Since Obamacare’s Passage, Millions Have Lost Employer-Sponsored Health Insurance
4:42 PM, Nov 11, 2011 • By JEFFREY H. ANDERSON
Throughout the Obamacare debate, President Obama repeatedly promised, “If you like your health care plan, you can keep your health care plan.” Now, Gallup reports that from the first quarter of 2010 (when Obama signed Obamacare into law) to the third quarter of this year, 2 percent of American adults lost their employer sponsored health insurance. In other words, about 4.5 million Americans lost their employer-sponsored insurance over a span of just 18 months.
This is not what the Congressional Budget Office (CBO) had predicted would happen. Rather, the CBO had predicted that Obamacare would increase the number of people with employer-sponsored insurance by now. It had predicted that, under Obamacare, 6 million more Americans would have employer-sponsored insurance in 2011 than in 2010 (see table 4, which shows the CBO’s projected increase of 3 million under (pre-Obamacare) current law and an additional 3 million under Obamacare). So the CBO’s rosy projections for Obamacare (and even these paint a frightening picture) are already proving false.
Whether the decline in employer-sponsored insurance over the past 18 months is a product of Obamacare or of the Obama economy — and whether Obamacare is the principal cause of the anemic performance of the Obama economy — can be debated. But what’s clear is that, more than 25 months before Obamacare would really go into effect — if it’s not repealed first — employers are already dropping employees from their insurance rolls.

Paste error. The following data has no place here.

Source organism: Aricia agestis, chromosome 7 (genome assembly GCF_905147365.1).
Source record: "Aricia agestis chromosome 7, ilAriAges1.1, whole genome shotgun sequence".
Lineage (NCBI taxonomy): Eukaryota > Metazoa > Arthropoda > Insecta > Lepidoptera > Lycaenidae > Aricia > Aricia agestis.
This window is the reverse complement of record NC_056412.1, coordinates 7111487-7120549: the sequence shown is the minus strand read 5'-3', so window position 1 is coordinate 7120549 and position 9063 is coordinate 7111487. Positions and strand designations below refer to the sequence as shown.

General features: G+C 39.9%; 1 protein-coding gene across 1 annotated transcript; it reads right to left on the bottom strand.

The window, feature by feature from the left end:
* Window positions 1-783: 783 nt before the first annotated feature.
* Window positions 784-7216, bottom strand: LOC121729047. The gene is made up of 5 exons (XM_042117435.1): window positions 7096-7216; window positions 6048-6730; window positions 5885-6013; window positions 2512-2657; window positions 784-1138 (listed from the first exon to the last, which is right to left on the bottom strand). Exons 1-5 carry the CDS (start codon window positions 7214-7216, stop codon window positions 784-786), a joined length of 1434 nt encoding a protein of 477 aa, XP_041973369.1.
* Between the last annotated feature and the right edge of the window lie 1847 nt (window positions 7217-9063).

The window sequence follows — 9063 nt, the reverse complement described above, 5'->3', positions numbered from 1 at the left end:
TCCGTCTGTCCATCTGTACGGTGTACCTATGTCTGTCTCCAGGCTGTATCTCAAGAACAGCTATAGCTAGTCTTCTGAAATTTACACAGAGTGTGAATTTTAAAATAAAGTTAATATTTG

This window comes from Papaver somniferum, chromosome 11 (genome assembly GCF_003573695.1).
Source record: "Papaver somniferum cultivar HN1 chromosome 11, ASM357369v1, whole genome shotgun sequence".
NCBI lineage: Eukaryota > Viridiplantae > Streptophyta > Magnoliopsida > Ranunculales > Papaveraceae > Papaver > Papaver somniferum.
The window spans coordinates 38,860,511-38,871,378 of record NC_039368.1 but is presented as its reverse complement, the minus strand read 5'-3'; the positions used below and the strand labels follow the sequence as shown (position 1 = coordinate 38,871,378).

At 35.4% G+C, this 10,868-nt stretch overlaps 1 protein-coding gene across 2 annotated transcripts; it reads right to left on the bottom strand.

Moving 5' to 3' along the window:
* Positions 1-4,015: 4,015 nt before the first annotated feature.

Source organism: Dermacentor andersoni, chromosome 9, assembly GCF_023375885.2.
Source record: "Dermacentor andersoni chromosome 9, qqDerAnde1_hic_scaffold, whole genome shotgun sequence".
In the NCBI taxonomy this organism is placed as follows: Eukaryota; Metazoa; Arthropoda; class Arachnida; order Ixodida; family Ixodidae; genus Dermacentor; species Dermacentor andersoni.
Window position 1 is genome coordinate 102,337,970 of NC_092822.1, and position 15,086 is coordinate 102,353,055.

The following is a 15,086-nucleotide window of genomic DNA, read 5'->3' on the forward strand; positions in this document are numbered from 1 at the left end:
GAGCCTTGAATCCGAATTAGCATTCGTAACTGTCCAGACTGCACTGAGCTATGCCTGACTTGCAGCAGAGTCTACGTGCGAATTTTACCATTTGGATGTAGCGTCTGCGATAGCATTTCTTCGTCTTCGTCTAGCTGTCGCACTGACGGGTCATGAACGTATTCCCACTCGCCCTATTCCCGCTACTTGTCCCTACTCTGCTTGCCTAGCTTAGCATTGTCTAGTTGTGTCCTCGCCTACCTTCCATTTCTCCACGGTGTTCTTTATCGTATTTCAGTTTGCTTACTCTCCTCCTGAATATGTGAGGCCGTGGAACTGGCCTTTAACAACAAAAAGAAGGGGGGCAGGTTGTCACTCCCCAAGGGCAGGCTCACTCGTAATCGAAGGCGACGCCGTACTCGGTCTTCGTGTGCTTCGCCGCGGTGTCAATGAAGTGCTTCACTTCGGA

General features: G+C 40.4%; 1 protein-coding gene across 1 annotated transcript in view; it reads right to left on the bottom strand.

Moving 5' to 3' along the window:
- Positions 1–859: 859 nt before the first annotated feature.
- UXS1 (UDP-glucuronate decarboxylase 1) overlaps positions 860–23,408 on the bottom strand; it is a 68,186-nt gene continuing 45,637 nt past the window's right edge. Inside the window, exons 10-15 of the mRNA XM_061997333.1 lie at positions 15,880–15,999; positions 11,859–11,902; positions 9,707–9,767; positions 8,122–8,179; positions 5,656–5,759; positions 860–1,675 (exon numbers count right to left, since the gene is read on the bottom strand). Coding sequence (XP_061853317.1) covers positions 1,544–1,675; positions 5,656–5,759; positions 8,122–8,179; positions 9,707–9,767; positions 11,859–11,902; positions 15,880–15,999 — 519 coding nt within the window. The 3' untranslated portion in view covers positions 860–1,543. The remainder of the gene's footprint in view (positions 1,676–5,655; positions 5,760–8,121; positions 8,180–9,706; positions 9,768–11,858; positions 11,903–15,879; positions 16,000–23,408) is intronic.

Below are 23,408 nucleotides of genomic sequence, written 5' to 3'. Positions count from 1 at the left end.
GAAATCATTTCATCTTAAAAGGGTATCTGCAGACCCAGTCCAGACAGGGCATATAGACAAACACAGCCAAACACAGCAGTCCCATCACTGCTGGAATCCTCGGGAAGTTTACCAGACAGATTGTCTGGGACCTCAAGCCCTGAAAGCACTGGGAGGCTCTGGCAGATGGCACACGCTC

Take Walmart, for example — a prominent Obamacare supporter. Gallup writes,
“The nation's largest private employer, Wal-Mart, announced in October that new part-time employees who work less than an average of 24 hours a week would no longer be able to get their health insurance from the company. Wal-Mart laid out several other cuts to its health insurance offerings, including some workers’ ability get coverage for their spouses. Other companies have already made and will likely continue to make similar changes to their health insurance benefits….
“If Wal-Mart's decision is a precursor of how employers intend to manage their healthcare costs, the downward trend in employer-based healthcare will likely continue.”
So in addition to costing about $2.5 trillion over its real first decade (2014 to 2023), looting nearly $1 trillion from Medicare over that time (according to the CBO), forcing Americans to buy government-approved health insurance under penalty of law, and amassing unprecedented power and money in Washington at the expense of Americans’ liberty — if Obamacare stays on the books, you may like your health care plan, but that doesn’t necessarily mean you can keep your health care plan.
It’s time to repeal Obamacare.